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  2. researching obscure dinosaurs

    There are the therizinosauridae from Uzbekistan. Would be very different from everything else in your collection.
  3. Monster fish find - Lepidotes

    I think so, Troodon. It would be good to do a size comparison. I made a slight mistake in measurement. The last one measures 4.5mm long.
  4. New Florida beach find, shark tooth??

    It is 100% a worn down shark tooth. In the first pic you can see a carina facing you; the lingual side is toward the top and the labial toward the bottom. The root is at left.
  5. Possible Lance fm. Ankylosaur Material

    I posted a few here so you can get an idea of shape and thickness.
  6. researching obscure dinosaurs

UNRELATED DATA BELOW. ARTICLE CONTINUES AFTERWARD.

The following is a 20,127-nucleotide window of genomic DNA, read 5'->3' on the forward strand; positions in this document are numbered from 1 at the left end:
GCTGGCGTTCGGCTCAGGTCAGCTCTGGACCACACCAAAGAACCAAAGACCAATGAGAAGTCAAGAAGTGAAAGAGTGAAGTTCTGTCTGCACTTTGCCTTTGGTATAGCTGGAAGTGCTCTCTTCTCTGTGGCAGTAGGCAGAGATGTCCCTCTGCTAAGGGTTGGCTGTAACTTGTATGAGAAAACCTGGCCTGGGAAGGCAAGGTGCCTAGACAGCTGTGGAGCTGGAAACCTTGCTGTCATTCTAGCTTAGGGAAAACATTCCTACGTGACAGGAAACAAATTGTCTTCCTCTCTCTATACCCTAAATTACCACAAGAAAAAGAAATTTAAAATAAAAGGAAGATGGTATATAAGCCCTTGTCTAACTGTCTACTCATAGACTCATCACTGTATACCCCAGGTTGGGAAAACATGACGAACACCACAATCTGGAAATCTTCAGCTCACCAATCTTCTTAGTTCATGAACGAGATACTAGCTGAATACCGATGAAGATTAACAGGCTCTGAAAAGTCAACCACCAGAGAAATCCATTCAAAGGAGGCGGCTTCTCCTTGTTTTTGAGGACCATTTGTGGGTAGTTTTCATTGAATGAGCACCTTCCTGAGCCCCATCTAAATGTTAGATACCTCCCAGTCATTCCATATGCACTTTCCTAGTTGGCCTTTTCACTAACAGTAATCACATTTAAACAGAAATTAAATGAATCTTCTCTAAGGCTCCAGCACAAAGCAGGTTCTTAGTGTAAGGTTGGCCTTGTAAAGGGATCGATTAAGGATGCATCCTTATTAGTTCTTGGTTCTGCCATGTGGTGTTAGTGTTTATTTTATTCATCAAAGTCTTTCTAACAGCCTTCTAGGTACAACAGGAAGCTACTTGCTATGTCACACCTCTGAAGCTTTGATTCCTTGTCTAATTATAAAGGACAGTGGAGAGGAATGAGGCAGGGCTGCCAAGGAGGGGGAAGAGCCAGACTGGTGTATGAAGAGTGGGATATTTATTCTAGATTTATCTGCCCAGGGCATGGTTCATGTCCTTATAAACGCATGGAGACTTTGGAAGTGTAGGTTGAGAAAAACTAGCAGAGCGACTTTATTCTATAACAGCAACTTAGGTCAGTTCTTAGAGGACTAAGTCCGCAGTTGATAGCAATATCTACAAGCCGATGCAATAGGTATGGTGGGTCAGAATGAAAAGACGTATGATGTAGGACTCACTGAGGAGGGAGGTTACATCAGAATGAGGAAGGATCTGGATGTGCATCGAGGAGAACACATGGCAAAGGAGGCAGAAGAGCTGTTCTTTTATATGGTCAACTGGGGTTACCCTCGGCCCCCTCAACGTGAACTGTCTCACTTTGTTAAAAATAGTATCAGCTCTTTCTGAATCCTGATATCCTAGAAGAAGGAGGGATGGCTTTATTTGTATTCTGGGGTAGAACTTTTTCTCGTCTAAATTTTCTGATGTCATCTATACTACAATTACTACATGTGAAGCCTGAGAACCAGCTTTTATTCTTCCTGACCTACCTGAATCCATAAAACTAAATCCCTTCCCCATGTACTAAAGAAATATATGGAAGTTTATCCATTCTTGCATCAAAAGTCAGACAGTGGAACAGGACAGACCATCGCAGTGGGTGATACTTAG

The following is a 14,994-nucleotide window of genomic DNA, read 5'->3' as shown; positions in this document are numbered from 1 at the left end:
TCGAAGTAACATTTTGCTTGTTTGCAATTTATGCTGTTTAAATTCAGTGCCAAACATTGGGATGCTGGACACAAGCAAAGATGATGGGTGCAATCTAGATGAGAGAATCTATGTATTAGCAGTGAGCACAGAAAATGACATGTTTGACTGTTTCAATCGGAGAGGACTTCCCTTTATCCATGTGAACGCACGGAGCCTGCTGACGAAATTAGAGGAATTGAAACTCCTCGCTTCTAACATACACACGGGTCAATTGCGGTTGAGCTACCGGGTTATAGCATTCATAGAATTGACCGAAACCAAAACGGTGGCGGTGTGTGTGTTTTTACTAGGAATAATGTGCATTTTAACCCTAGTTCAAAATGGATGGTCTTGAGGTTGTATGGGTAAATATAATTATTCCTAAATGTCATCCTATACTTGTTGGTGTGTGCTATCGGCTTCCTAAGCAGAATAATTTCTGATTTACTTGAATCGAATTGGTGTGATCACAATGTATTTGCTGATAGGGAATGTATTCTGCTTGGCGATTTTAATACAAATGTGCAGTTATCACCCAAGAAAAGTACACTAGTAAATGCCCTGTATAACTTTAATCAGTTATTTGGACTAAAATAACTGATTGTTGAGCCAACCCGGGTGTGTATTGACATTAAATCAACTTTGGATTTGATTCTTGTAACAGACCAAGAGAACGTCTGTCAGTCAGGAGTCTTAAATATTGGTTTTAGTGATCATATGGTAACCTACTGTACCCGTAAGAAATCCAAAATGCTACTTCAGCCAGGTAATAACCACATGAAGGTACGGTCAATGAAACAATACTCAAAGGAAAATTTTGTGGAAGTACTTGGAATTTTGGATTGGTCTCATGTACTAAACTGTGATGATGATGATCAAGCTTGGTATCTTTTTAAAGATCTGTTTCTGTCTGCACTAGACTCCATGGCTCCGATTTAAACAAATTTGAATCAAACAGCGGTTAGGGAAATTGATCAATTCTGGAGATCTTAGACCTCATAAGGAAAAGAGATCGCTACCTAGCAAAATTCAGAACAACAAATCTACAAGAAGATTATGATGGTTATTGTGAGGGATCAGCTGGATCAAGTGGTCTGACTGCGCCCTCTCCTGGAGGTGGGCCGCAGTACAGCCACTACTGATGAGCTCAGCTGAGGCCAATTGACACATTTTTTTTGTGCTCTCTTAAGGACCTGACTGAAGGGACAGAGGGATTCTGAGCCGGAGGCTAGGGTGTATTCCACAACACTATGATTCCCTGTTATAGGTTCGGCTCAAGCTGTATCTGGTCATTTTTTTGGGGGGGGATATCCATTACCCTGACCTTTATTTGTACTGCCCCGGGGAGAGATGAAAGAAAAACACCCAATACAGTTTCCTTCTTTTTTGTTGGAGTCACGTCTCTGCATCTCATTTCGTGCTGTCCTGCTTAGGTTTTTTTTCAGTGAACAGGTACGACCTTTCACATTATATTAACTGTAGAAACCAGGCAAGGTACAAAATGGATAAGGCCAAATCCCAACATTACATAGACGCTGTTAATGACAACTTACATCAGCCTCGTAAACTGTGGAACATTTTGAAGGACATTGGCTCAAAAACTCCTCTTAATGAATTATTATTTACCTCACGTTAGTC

I am currently spending a bit of time every day looking into dinosaurs that are off the beaten path. One of my goals with our education programs is to introduce kids to more obscure dinosaurs that they will not have heard of. We have a few fossils that accomplish that goal already in our program such as Thescelosaurus and Struthiomimus. Scientists and collectors know these dinosaurs but kids do not. They are that next level of knowledge beyond T-Rex, Trikes, Sauropods, etc. We are adding a Leptoceratops tooth for this reason. it is a weird little dino that the kids will not know but will be really interested in. Ceratosaurs are another that get that reaction too. They are overshadowed by the more well known large Theropods. We do this within the Dromoaeosaur family by busting out our Atrociraptor tooth. It is just different enough to really get their attention. I have been reading up on Alvarezsauridae lately and they are a really interesting group of dinosaurs. I doubt we will obtain any fossils but they may be worth mentioning without fossils which is not a common practice for us. I think the Troodontids fit this bill as I have yet to hear any kids mention them and I will be working on getting a Troodontid tooth here in the next few months. It is on the list for sure. I had a lot of fun getting ideas for non-dinosaurs to include in our programs so I thought it would be really fun and informative to get the opinions of the very sharp minded dinosaur collectors here. Keep in mind that our goal is to give fossil examples with the dinosaurs we discuss so do not get to crazy with species from China or South America lol Keep suggestions to North America, Africa, and Europe. I am not adverse to tracks and eggs either. What are some obscure or strange dinosaurs that we can look into to expand our programs?